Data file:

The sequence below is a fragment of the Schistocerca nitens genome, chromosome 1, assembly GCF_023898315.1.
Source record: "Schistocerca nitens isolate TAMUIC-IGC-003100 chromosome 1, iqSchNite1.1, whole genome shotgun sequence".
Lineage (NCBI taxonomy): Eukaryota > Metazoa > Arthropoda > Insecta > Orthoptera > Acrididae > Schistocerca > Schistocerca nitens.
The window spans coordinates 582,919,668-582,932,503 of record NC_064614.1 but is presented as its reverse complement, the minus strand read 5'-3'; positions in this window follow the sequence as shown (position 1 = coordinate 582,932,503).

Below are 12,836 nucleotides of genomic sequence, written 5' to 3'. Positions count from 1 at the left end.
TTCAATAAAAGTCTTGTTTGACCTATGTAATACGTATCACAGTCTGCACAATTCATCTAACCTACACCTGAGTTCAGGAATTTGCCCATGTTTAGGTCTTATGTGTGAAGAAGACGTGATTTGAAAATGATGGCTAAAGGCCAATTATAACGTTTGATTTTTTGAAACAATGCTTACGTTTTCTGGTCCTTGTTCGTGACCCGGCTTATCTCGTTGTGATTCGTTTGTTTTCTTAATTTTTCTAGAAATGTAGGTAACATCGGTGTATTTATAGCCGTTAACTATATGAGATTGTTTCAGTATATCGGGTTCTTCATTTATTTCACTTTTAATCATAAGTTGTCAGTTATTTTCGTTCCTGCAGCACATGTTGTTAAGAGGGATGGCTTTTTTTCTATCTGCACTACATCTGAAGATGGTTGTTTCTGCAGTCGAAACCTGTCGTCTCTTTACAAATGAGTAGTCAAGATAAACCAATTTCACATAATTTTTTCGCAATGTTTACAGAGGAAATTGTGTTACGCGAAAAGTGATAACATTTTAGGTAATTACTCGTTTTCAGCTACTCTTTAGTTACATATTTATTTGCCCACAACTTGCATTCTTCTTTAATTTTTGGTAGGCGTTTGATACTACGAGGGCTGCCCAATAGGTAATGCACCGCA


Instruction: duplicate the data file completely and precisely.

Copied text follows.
The sequence below is a fragment of the Schistocerca nitens genome, chromosome 1, assembly GCF_023898315.1.
Source record: "Schistocerca nitens isolate TAMUIC-IGC-003100 chromosome 1, iqSchNite1.1, whole genome shotgun sequence".
Lineage (NCBI taxonomy): Eukaryota > Metazoa > Arthropoda > Insecta > Orthoptera > Acrididae > Schistocerca > Schistocerca nitens.
The window spans coordinates 582,919,668-582,932,503 of record NC_064614.1 but is presented as its reverse complement, the minus strand read 5'-3'; positions in this window follow the sequence as shown (position 1 = coordinate 582,932,503).

Below are 12,836 nucleotides of genomic sequence, written 5' to 3'. Positions count from 1 at the left end.
TTCAATAAAAGTCTTGTTTGACCTATGTAATACGTATCACAGTCTGCACAATTCATCTAACCTACACCTGAGTTCAGGAATTTGCCCATGTTTAGGTCTTATGTGTGAAGAAGACGTGATTTGAAAATGATGGCTAAAGGCCAATTATAACGTTTGATTTTTTGAAACAATGCTTACGTTTTCTGGTCCTTGTTCGTGACCCGGCTTATCTCGTTGTGATTCGTTTGTTTTCTTAATTTTTCTAGAAATGTAGGTAACATCGGTGTATTTATAGCCGTTAACTATATGAGATTGTTTCAGTATATCGGGTTCTTCATTTATTTCACTTTTAATCATAAGTTGTCAGTTATTTTCGTTCCTGCAGCACATGTTGTTAAGAGGGATGGCTTTTTTTCTATCTGCACTACATCTGAAGATGGTTGTTTCTGCAGTCGAAACCTGTCGTCTCTTTACAAATGAGTAGTCAAGATAAACCAATTTCACATAATTTTTTCGCAATGTTTACAGAGGAAATTGTGTTACGCGAAAAGTGATAACATTTTAGGTAATTACTCGTTTTCAGCTACTCTTTAGTTACATATTTATTTGCCCACAACTTGCATTCTTCTTTAATTTTTGGTAGGCGTTTGATACTACGAGGGCTGCCCAATAGGTAATGCACCGCA